The dried sample of leaves was submitted to hydrodistillation for 8 hours using Clevenger type apparatus [17] according to European Pharmacopoeia. The collected oil was dried over anhydrous sodium sulphate and stored in sealed vials at 15 C until analysis.

Gas Chromatography - Mass Spectrometry (GC/MS)

The qualitative and quantitative analysis of the oil sample was carried out by using GC/MS technique model (GC/MS-QP2010-Ultra) from Japan Shimadzu Company, with serial number 020525101565SA and capillary column (Rtx-5ms-30m x 0.25mm x 0.25um). The sample was injected by using split mode, instrument operating in EI mode at 70eV. Helium as the carrier gas passed with flow rate 1.69 ml/min, the temperature program was started from 50 C with rate 7C/min to 180 C then the rate was changed to 10 C/min reaching 300 C as final temperature degree, the injection port temperature was 300 C, the ion source temperature was 200 C and the interface temperature was 250C. The sample was analyzed by using scan mode in the range of m/z 40-500 charges to ratio and the total run time was 30 minutes.

Identification of components

Identification of components for the sample was achieved by comparing their retention times and mass fragmentation patterns with those available in the library, the National Institute of Standards and Technology (NIST), results were recorded.

Antimicrobial activity

Antibacterial activity was assessed by using a wide range of Gram-positive and Gram-negative bacteria. The zone of inhibition against the microbes was determined using disc diffusion method. Microorganisms were grown in nutrient broth medium and incubated, with shaking, at 37 °C and at 33 °C, for bacteria.

Results And Discussion

The components in essential oil in the leaves of M. longifolia are presented in Table 1. The essential oil obtained from leaves of M. longifolia growing in Saudi. GC/MS analysis of essential oil revealed the presence of 46 different compounds (Table 2). The retention time RT, molecular mass and the relative percentages of the compounds present in leaves of M. longifolia were recorded. The GC/MS chromatogram spectrum confirmed the present compounds. Interpretation of mass spectrum GC/MS was conducted using the database of National Institute Standard and Technique NIST). The oil is characterized by a high concentration of monoterpenes (81.46%) including mostly oxygenated monoterpenes (75.63%). Concerning the high content of sesquiterpene hydrocarbons, 14.14%. The prevailing compounds are piperitone (30.77%), eucalyptol (14.85%), C10H16O (13.68%) and caryophyllene (5.58%). The essential oil chemistry of Mentha longifolia has been studied by many researchers [18-22]. They reported that the major components were cis-piperitone epoxide, pulegone, piperitone oxide, menthol, menthone, menthyl acetate, eucalyptol and piperitone. Most essential oils are composed of terpenes, terpenoids, and other aromatic and aliphatic constituents with low molecular weights. Terpenes or terpenoids are synthesized within the cytoplasm of the cell through the mevalonic acid pathway [23]. Terpenes are composed of isoprene units and are generally represented by the chemical formula (C5H8)n. Terpenes can be acyclic, monocyclic, bicyclic, or tricyclic [24]. Terpenes are classified into several groups such as monoterpenes (C10H16), sesquiterpenes (C15H24), diterpenes (C20H32), and triterpenes (C30H40).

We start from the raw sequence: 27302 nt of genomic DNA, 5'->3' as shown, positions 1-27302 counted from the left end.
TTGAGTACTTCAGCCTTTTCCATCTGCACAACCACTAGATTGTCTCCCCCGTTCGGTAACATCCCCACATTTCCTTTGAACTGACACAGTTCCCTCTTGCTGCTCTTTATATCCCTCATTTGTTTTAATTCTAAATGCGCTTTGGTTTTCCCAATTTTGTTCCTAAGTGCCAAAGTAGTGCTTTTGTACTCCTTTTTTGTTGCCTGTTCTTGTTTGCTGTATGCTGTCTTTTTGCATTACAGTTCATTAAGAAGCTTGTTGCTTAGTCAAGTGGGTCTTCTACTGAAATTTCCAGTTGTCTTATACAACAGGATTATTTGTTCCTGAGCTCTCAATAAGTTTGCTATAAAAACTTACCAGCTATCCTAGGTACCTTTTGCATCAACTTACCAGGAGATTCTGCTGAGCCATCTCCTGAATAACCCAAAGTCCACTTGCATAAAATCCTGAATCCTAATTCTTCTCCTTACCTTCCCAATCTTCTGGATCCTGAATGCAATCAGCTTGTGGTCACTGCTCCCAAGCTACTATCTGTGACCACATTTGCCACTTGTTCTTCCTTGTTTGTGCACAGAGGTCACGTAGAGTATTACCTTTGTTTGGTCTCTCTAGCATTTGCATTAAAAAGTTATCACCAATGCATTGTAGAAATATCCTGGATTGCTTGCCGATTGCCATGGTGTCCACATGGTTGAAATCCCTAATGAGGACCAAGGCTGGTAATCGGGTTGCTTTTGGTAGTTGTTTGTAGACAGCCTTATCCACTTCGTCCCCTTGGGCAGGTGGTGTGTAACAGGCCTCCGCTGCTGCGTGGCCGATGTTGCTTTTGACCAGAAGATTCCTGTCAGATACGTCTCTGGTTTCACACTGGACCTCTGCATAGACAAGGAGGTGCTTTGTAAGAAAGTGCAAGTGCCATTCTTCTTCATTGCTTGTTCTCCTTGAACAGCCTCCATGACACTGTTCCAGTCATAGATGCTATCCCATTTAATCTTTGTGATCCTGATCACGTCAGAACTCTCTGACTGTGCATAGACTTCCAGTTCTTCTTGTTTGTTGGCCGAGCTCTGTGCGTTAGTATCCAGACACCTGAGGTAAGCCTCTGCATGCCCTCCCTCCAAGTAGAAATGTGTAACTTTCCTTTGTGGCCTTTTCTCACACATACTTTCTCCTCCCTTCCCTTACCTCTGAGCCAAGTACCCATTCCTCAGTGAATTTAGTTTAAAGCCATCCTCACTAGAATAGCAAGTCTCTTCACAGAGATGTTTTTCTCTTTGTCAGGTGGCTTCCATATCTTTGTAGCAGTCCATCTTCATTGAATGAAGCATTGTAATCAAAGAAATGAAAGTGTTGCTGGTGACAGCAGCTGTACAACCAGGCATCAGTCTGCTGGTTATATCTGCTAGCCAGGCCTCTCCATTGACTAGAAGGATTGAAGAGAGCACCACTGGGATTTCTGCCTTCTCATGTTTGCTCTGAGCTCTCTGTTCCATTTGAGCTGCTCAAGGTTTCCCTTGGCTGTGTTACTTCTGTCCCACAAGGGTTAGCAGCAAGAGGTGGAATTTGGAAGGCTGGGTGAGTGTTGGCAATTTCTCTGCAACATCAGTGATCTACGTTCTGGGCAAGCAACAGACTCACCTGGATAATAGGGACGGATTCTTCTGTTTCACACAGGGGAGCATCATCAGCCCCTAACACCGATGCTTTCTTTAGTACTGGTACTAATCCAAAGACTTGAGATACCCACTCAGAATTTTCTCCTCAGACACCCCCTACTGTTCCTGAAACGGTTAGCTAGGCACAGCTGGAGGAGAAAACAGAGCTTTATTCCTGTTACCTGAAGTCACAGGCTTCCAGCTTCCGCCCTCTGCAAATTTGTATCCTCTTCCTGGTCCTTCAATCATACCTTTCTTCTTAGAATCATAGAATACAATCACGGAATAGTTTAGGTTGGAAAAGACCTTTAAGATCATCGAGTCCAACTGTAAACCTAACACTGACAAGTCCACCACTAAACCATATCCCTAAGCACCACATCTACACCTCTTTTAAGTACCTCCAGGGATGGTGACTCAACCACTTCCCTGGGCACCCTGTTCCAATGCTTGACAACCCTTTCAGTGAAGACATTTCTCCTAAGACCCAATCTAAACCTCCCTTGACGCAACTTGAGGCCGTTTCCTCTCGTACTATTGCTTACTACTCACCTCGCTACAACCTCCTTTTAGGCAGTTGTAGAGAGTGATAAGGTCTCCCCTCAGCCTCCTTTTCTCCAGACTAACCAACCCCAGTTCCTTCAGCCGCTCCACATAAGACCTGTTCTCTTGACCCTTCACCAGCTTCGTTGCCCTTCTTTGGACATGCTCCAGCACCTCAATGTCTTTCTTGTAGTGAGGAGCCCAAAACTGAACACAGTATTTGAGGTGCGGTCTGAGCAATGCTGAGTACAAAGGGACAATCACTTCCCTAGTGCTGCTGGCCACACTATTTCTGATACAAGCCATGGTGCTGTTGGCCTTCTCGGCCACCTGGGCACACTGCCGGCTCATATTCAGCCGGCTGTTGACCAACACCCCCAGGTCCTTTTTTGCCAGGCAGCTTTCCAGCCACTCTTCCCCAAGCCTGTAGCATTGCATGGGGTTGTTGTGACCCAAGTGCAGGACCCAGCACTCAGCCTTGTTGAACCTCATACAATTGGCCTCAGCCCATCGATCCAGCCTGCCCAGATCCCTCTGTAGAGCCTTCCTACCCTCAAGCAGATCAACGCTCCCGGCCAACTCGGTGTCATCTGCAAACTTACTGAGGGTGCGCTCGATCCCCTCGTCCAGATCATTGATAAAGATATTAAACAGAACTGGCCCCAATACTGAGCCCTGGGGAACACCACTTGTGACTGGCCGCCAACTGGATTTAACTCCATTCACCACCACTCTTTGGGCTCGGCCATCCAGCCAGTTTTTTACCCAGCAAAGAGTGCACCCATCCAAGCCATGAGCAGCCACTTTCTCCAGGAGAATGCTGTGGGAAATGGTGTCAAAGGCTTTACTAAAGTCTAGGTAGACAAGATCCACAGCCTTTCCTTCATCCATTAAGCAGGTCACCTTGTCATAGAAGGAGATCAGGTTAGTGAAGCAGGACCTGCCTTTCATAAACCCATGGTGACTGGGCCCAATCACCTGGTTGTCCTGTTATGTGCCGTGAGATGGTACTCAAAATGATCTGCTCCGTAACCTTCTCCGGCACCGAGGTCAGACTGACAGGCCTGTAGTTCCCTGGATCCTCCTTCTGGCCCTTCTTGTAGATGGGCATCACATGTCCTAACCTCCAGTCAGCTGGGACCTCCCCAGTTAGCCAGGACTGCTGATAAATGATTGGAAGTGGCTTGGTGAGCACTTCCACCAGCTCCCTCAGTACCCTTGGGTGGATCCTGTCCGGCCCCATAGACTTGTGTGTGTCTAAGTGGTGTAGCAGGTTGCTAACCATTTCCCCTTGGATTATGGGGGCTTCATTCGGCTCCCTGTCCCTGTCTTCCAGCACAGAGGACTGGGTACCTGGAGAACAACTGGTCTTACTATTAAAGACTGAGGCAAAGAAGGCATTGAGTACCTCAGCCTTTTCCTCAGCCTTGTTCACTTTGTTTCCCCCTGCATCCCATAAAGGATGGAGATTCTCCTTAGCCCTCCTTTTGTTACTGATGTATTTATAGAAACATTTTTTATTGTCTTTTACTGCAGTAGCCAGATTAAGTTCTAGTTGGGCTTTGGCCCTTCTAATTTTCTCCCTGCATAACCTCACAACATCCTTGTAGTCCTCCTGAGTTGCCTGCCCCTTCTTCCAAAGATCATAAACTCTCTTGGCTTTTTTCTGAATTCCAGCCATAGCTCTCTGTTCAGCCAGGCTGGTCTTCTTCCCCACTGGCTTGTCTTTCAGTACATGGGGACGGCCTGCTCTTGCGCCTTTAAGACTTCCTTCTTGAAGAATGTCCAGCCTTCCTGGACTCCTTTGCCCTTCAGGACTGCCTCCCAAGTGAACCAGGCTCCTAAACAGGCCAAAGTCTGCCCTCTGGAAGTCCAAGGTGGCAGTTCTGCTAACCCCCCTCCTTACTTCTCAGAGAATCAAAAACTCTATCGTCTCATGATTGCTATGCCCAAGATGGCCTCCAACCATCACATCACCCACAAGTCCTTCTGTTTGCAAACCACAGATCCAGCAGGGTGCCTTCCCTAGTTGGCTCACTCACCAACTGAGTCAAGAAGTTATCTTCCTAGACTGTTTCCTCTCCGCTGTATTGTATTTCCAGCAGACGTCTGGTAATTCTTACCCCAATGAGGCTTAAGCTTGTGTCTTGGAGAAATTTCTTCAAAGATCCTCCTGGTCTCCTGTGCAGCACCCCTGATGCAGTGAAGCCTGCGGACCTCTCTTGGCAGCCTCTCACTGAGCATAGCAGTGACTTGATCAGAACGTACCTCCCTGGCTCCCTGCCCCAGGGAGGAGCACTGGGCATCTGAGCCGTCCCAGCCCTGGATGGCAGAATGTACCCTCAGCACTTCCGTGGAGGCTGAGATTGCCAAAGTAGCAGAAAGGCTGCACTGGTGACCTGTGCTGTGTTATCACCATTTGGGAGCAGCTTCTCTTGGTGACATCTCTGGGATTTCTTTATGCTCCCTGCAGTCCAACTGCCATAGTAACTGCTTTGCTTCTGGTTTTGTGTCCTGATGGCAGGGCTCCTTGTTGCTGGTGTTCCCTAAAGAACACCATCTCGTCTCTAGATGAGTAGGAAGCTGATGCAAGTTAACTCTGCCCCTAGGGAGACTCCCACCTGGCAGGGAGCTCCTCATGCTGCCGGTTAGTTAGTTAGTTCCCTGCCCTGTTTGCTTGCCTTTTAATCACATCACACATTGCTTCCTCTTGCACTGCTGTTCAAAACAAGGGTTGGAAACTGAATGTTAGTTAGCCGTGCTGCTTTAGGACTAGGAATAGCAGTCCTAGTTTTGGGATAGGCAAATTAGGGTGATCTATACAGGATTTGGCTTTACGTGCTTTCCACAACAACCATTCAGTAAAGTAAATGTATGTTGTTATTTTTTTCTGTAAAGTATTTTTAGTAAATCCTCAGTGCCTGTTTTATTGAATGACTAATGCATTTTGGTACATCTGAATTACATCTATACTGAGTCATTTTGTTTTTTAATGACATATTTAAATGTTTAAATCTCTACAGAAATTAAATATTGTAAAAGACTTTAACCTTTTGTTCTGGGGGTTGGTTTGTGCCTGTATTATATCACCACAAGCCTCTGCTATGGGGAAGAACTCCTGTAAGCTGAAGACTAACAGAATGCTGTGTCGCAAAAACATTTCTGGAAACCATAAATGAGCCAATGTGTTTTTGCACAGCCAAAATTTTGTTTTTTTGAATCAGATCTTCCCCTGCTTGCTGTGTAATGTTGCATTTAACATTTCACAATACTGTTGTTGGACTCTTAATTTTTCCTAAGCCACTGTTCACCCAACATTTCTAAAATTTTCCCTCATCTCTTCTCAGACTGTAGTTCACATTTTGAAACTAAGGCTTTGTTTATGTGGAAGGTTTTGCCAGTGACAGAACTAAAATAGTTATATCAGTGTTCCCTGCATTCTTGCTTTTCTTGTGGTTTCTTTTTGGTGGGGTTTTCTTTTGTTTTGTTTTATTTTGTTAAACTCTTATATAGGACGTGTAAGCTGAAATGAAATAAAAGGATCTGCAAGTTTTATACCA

The main component (over 90%) of bioactive essential oils is made up of monoterpenes [25]. Some of the main compounds include monoterpenes hydrocarbons (limonene, -Pinene, p-cymene and -terpinene), oxygenated monoterpenes (thymol, carvacrol, eugenol and camphor), diterpenes (kaurene and camphor), sesquiterpene hydrocarbons (caryophyllene, germacrene D and humulene), oxygenated sesquiterpenes (spathulenol, caryophyllene oxide), monoterpenes alcohols (geraniol, linalol and nerol), sesquiterpene alcohol (patchoulol), aldehydes (citral, cuminal), acids (geranic acid, benzoic acid), ketones (acetophenone, benzophenone) , lactones (bergaptene), phenols (eugenol, thymol, carvacrol and catechol), esters (bornyl acetate, ethyl acetate) and coumarins (fumarin, benzofuran) [1,2,26-29]. The essential oil of leaves from M. longifolia was examined for its antibacterial activity potential against a panel of pathogenic microorganisms including Gram positive, Gram negative, (Table 3). M. longifolia demonstrated variable level of antimicrobial activity against all examined microorganisms.